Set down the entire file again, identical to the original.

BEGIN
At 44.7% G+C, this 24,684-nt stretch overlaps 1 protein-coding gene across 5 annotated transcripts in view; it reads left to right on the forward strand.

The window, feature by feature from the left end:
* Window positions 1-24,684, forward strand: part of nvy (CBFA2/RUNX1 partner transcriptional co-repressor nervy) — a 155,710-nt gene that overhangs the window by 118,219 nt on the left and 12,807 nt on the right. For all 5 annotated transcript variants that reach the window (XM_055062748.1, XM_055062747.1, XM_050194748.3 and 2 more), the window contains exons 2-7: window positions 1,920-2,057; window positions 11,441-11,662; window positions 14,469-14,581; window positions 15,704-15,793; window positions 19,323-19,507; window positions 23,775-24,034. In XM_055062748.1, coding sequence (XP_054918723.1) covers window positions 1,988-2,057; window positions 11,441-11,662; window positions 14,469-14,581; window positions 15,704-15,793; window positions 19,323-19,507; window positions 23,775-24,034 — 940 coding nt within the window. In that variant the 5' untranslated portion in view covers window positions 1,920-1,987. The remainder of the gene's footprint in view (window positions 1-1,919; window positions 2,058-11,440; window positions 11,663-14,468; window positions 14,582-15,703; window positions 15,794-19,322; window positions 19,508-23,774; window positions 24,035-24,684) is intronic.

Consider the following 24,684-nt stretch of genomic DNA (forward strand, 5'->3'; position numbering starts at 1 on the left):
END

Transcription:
At 44.7% G+C, this 24,684-nt stretch overlaps 1 protein-coding gene across 5 annotated transcripts in view; it reads left to right on the forward strand.

The window, feature by feature from the left end:
* Window positions 1-24,684, forward strand: part of nvy (CBFA2/RUNX1 partner transcriptional co-repressor nervy) — a 155,710-nt gene that overhangs the window by 118,219 nt on the left and 12,807 nt on the right. For all 5 annotated transcript variants that reach the window (XM_055062748.1, XM_055062747.1, XM_050194748.3 and 2 more), the window contains exons 2-7: window positions 1,920-2,057; window positions 11,441-11,662; window positions 14,469-14,581; window positions 15,704-15,793; window positions 19,323-19,507; window positions 23,775-24,034. In XM_055062748.1, coding sequence (XP_054918723.1) covers window positions 1,988-2,057; window positions 11,441-11,662; window positions 14,469-14,581; window positions 15,704-15,793; window positions 19,323-19,507; window positions 23,775-24,034 — 940 coding nt within the window. In that variant the 5' untranslated portion in view covers window positions 1,920-1,987. The remainder of the gene's footprint in view (window positions 1-1,919; window positions 2,058-11,440; window positions 11,663-14,468; window positions 14,582-15,703; window positions 15,794-19,322; window positions 19,508-23,774; window positions 24,035-24,684) is intronic.

Consider the following 24,684-nt stretch of genomic DNA (forward strand, 5'->3'; position numbering starts at 1 on the left):